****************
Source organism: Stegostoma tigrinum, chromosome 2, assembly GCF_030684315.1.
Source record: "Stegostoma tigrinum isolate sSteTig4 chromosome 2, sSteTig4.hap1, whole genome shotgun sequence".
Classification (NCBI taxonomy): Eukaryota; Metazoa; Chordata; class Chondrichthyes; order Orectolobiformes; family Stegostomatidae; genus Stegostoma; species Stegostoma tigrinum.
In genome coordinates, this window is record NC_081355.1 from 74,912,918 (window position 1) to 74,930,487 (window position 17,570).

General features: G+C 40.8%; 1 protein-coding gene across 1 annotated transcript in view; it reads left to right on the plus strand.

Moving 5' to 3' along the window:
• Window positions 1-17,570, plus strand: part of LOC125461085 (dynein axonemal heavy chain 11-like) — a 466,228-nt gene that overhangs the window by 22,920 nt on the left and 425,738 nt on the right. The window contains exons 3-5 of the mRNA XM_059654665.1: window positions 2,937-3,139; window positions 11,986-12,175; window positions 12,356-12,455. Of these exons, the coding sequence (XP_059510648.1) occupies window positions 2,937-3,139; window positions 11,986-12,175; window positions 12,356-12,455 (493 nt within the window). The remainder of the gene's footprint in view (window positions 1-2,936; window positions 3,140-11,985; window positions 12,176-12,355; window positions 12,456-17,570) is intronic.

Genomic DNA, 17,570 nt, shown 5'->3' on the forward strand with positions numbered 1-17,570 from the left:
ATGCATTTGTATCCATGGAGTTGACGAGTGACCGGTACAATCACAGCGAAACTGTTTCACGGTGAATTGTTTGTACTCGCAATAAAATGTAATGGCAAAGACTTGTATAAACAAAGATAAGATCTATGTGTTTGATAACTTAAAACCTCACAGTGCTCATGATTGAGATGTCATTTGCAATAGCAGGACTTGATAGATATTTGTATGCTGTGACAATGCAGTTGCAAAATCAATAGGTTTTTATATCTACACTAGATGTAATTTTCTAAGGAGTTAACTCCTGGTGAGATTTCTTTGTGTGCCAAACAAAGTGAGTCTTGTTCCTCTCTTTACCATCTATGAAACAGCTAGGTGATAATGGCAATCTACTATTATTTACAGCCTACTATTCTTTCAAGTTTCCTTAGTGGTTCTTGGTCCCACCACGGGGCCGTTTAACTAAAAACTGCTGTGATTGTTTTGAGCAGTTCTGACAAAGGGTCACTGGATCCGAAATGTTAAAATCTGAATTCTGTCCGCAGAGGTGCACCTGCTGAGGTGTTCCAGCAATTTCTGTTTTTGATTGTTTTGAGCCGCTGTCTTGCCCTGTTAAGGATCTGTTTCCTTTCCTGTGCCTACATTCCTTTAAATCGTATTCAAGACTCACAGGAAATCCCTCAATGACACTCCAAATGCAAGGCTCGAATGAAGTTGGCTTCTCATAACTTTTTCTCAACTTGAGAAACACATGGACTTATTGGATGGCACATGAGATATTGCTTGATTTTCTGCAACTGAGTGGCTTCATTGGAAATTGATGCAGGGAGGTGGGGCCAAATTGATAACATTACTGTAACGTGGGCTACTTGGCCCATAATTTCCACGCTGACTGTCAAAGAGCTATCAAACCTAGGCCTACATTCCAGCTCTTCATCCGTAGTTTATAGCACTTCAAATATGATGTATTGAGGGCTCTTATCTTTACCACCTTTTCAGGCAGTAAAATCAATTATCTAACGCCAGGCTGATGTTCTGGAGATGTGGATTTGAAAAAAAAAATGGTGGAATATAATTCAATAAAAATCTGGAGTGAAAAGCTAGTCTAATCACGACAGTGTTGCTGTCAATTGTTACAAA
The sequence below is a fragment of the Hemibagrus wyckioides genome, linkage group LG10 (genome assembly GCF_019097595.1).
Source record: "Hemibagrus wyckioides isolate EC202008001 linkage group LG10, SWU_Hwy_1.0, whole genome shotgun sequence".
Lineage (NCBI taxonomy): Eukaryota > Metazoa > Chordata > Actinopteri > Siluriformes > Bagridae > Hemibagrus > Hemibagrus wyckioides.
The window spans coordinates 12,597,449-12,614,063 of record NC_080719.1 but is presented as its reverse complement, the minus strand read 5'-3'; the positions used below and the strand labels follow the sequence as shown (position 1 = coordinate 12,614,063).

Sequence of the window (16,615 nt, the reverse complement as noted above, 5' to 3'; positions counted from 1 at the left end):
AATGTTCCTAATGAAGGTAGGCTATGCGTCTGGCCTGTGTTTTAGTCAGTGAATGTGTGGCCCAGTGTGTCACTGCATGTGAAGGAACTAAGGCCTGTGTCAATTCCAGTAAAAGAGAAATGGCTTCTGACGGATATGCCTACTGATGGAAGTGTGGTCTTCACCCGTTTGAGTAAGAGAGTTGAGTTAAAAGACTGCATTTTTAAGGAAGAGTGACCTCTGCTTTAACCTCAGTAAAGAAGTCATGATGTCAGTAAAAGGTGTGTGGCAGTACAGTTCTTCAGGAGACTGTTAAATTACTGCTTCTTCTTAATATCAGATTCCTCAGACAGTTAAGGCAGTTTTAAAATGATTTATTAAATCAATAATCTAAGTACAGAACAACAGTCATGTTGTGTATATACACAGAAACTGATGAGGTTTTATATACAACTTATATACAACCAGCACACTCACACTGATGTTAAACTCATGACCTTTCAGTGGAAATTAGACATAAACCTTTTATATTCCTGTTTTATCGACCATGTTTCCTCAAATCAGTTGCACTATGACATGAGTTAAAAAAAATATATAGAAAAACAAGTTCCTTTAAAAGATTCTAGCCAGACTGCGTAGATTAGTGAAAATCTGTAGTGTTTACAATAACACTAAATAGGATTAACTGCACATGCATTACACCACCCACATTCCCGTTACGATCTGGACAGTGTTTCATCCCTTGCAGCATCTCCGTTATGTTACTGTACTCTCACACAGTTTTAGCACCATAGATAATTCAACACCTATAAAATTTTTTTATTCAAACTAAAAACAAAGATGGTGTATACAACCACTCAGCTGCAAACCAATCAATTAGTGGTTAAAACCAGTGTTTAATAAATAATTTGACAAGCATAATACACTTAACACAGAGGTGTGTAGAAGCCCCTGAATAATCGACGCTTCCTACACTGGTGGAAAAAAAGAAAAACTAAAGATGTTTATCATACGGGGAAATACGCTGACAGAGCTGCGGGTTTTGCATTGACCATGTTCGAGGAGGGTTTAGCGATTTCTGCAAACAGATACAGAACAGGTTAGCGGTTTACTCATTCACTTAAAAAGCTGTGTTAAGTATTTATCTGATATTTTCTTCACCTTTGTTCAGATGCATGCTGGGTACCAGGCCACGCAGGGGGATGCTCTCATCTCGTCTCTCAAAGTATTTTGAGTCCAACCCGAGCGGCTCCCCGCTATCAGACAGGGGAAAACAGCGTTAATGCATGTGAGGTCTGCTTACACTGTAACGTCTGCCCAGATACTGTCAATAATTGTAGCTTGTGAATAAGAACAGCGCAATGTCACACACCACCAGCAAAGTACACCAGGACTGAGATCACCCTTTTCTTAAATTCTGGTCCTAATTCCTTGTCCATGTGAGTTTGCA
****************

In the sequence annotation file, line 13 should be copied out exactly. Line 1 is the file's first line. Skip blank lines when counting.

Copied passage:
The window spans coordinates 12,597,449-12,614,063 of record NC_080719.1 but is presented as its reverse complement, the minus strand read 5'-3'; the positions used below and the strand labels follow the sequence as shown (position 1 = coordinate 12,614,063).